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Group of visitors with walking canes and a tour guide at the Dialogue Museum in Frankfurt
Völklingen Ironworks: a tangle of steel and blast furnaces
The foyer of the Focke Museum in Bremen with archaeological stone statues and historical paintings
Model cars made of wood in the Mercedes Museum in Stuttgart
View inside the Royal Cabinet of Mathematical and Physical Instruments: a portico houses rows of glass display cabinets containing elaborately embellished, historical physical instruments
Exhibition of original Porsche cars from different eras
Interior view of the function room with special lighting elements in the Oberhausen Gasometer
Exterior view of Bremen Art Gallery with reflection on the lake in an evening setting
The backdrop for the Cathedral Steps festival plays with elaborate stage design and impressive colours, and Erfurt Cathedral in the background

Seeing, hearing, feeling culture.

With 42 UNESCO World Heritage sites, architectural masterpieces from the Middle Ages to the Bauhaus, over 6,000 museums, hundreds of theatres and world famous orchestras and an agile, contemporary creative scene, Germany truly shines as a cultural destination of distinction. Our endeavour to make these treasures accessible to everyone is every bit as multi-layered as the tourist amenities themselves.

Show entertainment with these unique dimensions cannot be found anywhere else in Europe but at the Friedrichstadt-Palast. The dimensions are huge: more than 100 artists on the world’s biggest theatre stage, a production budget of eleven million euros, the most lavish show in Europe. There are four wheelchair spaces and one induction loop in the Palast’s theater hall.

Thanks to extensive renovation works, the Romanesque Jerichow Monastery in the Old March (Altmark) region offers an almost entirely step free experience. The monastery's garden provides an experience for all the senses — smelling and tasting the herbs and medicinal plants is highly recommended.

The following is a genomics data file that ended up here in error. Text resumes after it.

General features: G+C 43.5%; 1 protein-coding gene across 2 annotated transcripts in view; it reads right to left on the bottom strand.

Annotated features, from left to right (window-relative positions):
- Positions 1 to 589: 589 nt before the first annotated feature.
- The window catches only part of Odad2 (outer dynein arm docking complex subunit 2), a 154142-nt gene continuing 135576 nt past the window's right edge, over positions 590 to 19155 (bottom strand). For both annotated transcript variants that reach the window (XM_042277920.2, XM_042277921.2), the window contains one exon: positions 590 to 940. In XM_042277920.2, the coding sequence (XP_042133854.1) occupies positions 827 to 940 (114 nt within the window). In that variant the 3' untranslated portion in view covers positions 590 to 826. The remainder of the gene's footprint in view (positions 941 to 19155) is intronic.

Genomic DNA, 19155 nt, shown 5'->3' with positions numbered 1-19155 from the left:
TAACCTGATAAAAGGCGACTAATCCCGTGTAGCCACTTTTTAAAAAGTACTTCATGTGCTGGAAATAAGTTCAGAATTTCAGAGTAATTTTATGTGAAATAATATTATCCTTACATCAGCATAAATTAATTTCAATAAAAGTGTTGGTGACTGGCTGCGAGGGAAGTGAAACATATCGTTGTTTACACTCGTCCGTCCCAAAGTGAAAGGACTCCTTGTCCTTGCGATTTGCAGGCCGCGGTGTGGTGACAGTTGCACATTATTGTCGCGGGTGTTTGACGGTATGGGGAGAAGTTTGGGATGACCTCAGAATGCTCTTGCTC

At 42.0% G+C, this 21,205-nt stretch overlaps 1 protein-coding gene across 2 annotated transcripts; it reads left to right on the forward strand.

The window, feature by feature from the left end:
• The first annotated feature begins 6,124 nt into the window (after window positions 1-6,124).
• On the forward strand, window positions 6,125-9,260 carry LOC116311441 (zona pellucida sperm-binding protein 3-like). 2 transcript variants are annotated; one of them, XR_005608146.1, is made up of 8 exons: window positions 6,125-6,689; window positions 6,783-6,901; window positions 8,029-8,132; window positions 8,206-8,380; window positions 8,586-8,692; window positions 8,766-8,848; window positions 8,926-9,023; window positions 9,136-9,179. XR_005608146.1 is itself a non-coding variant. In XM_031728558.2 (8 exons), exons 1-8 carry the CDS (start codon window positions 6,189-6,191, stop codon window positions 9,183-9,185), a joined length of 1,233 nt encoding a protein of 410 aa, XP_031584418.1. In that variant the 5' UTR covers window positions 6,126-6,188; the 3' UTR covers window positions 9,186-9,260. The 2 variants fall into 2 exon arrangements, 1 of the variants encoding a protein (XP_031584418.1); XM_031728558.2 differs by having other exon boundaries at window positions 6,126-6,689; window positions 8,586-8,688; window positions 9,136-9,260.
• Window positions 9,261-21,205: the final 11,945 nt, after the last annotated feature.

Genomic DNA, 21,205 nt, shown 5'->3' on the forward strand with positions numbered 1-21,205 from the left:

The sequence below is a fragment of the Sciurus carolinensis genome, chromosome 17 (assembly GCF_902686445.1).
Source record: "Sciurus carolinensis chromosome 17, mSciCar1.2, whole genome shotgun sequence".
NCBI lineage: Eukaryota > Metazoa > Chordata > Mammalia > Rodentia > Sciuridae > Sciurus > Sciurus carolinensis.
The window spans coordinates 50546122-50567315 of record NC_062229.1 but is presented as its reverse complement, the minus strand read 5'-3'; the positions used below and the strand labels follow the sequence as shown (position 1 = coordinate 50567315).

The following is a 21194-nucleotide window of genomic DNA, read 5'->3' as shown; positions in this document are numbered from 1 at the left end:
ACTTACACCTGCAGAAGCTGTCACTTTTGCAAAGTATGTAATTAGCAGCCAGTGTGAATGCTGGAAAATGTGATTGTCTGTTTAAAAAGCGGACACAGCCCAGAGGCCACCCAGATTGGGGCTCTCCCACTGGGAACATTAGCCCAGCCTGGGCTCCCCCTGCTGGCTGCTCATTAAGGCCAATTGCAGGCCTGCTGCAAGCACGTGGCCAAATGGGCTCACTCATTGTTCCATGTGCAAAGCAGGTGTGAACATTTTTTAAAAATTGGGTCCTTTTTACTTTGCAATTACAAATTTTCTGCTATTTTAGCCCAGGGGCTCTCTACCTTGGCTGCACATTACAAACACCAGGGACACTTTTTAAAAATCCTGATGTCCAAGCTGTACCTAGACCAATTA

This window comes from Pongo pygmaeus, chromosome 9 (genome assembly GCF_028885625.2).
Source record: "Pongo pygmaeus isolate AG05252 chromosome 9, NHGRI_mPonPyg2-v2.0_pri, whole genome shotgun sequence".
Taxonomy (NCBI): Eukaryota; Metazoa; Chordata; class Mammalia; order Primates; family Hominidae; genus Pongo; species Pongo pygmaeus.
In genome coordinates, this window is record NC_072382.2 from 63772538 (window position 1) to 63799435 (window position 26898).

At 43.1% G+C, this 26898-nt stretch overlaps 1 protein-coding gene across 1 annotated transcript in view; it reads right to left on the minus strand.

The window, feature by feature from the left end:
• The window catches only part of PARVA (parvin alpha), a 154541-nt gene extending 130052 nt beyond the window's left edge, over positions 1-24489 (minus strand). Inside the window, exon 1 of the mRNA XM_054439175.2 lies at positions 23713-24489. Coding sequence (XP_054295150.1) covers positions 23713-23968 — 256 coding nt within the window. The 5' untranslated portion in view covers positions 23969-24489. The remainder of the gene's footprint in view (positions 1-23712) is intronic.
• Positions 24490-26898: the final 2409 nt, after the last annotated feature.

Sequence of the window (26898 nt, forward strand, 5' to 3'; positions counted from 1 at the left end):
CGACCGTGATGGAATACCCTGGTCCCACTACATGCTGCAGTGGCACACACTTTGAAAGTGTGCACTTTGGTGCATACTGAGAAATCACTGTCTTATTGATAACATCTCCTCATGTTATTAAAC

Each year around 300,000 visitors head to the Störtebecker Festival on Rügen island in the Baltic Sea, where the story of the legendary sea pirate and his companions is played out in Germany's largest and most beautiful open-air theatre. The entire facility is barrier-free.

The Westphalian Industrial Heritage Museum preserves, explores and explains the spirit of 150 years of industrial history. All eight sites make use of cinemas, audio clips and interactive stations to help visitors understand the region's industrial heritage and history.

'Luther's last trail', the new exhibition in Martin Luther's final residence in Eisleben, tells the story of the church reformer's last journey. Thanks to a new building and the extension of one part of the museum, the facility has been made largely barrier-free.

A UNESCO Cultural Heritage site, 'Classical Weimar' contains 13 attractions including the Goethe Museum, Schiller's House and the Duchess Anna Amalia Library. The classical city offers guided tours for visitors with reduced mobility and in sign language, as well as bicycles for everyone.

The City of Stuttgart's barrier-free Porsche Museum exhibits over 80 legendary racing cars, consumer vehicles and unusual prototypes. Visitors to the museum's workshop can see classic Porsche models being restored and prepared for races.

Johann Sebastian Bach's birthplace in Eisenach hosts hourly concerts played with historical instruments. The museum's new building contains 'sound chairs' and 'walk-in music' for a fantastically sensuous experience. The new building is barrier-free; guide dogs are welcome. The museum guide is available in Braille.

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